But this time out, we’ve got Prentis Hancock, whom I have never liked in anything. Mind you, I’ve only actually seen him in four or five things, counting a dozen or so Space: 1999 episodes as “one thing,” but you know what I mean. It’s easy to leave a story like “Planet of the Daleks” wanting to punch him in the mouth, but that might be because no actor could rescue this moron of a character, acting impetuous and idiotic and getting all the heroes in trouble. Is it fair to blame Hancock for the one-dimensional dimwit that Terry Nation wrote? It’s not like he had the opportunity for subtlety, is there?

On the other hand, I like Bernard Horsfall a lot, but his character isn’t done any favors by the gender politics of Terry Nation’s script, either. This time, he successfully lays the guilt on his girlfriend for coming to Spiridon on the second mission, asking her how she could expect him to risk her life on this mission, and didn’t she realize that she’s now put them all in danger because he may be too worried about her to act? “No,” said my wife, seething, “she thought you could act like a professional. Jerk.” How does Horsfall come away from a similarly stupid character with my admiration for his performance while Hancock makes me want to throw things at the screen?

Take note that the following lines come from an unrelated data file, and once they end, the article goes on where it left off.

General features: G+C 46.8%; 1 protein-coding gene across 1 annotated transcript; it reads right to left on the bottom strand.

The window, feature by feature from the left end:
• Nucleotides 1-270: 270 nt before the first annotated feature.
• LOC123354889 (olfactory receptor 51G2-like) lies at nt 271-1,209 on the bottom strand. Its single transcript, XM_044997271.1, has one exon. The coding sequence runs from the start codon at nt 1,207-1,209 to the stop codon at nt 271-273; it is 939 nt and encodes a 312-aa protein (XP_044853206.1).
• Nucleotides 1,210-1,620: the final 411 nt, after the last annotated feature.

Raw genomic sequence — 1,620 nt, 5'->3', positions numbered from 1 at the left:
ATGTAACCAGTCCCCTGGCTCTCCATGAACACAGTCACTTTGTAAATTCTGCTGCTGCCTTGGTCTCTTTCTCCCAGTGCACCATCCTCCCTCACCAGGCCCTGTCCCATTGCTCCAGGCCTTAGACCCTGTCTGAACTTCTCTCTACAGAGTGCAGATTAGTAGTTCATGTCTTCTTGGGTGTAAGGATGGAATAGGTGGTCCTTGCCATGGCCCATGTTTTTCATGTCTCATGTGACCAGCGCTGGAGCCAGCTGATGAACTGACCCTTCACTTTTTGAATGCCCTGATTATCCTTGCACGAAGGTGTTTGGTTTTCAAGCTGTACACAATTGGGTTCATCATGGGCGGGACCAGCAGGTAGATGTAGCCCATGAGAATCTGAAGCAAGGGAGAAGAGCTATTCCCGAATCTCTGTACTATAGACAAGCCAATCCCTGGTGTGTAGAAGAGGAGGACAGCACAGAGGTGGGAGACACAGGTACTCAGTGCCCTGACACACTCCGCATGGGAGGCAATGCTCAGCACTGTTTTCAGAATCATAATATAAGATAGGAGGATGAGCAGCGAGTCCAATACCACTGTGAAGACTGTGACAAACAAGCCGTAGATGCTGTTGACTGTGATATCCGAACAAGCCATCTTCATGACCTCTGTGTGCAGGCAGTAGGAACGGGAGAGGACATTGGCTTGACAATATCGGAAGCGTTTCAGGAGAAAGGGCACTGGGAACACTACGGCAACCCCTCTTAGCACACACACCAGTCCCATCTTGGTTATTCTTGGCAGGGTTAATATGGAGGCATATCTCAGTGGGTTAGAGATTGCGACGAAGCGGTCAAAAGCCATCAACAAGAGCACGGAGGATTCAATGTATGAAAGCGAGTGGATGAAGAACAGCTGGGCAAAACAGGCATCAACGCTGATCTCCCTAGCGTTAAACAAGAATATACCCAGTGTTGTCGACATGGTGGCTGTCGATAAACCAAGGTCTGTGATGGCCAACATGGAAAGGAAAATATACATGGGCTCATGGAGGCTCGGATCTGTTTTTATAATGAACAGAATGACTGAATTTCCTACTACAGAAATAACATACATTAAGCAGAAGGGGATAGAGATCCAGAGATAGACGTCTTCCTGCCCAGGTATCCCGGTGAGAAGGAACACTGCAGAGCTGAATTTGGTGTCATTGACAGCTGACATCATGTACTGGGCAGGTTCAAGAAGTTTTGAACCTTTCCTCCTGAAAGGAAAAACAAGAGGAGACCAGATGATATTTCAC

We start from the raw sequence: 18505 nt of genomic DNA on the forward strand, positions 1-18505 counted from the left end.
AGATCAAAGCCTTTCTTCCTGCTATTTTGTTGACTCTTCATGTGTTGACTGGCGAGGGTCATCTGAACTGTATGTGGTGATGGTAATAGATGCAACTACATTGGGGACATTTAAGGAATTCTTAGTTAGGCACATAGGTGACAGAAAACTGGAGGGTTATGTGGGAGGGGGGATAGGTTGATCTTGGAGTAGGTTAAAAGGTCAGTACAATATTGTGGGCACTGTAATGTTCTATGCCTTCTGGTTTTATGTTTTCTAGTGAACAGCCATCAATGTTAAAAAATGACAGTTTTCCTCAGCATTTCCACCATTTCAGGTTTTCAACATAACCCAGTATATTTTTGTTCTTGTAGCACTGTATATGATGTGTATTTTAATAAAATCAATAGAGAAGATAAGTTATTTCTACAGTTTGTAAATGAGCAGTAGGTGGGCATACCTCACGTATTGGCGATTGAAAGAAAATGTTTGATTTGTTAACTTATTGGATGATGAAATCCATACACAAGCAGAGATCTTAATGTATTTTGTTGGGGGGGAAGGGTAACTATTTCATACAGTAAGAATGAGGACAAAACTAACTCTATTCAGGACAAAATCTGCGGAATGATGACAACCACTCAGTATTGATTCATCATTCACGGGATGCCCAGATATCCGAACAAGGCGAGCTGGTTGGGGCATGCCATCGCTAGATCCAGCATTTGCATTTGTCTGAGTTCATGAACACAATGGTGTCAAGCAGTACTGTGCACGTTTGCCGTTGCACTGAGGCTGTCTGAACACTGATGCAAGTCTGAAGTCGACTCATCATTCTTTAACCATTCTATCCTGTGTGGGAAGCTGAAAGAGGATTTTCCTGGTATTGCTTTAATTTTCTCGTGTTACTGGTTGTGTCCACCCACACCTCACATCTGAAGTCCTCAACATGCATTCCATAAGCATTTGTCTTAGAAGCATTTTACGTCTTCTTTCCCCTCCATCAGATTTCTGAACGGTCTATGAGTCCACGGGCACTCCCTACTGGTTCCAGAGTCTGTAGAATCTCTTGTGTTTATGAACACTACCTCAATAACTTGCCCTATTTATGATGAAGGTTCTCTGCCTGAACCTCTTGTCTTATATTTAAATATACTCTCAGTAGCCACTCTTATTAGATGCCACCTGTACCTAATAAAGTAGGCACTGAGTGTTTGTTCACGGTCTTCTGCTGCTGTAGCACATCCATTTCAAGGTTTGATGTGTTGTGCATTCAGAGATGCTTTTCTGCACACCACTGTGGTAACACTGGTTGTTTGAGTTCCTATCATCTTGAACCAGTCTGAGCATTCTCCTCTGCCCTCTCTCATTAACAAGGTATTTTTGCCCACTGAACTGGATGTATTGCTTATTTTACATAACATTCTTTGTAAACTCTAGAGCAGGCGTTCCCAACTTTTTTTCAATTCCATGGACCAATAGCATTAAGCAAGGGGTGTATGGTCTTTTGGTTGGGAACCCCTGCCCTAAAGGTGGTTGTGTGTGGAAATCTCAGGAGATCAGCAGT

For what it’s worth, Jon Pertwee and Katy Manning remain magical in a production that sees Jo briefly dazed by a falling rock so big that it should have split her skull like a grapefruit, and the sinister eyes of jungle animals represented by colored light bulbs. And the Daleks – they’re the reason we’re here! – have our son absolutely enraptured. This time, two get blown “to kablooey” and another falls down a deep ventilator shaft to be smashed to pieces many hundreds of feet below. I kind of prefer these less indestructible Daleks to the modern kind, even if they do look like they’re made from wood with reflective paint.

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Doctor Who: Planet of the Daleks (part three)

The first time I watched (most of) “Planet of the Daleks,” on PBS around 1987, I wasn’t impressed. I wasn’t impressed when I watched it again after getting a complete copy in 1994 either. But about nine years after that, I watched it with my older son, then about six, and got a new appreciation for it. This is definitely a story to watch with a kid, as we experienced again tonight. The thrill that a child has for Daleks, and the total conviction they have in their cruelty and their power, almost totally overshadows any production problems or scripting silliness.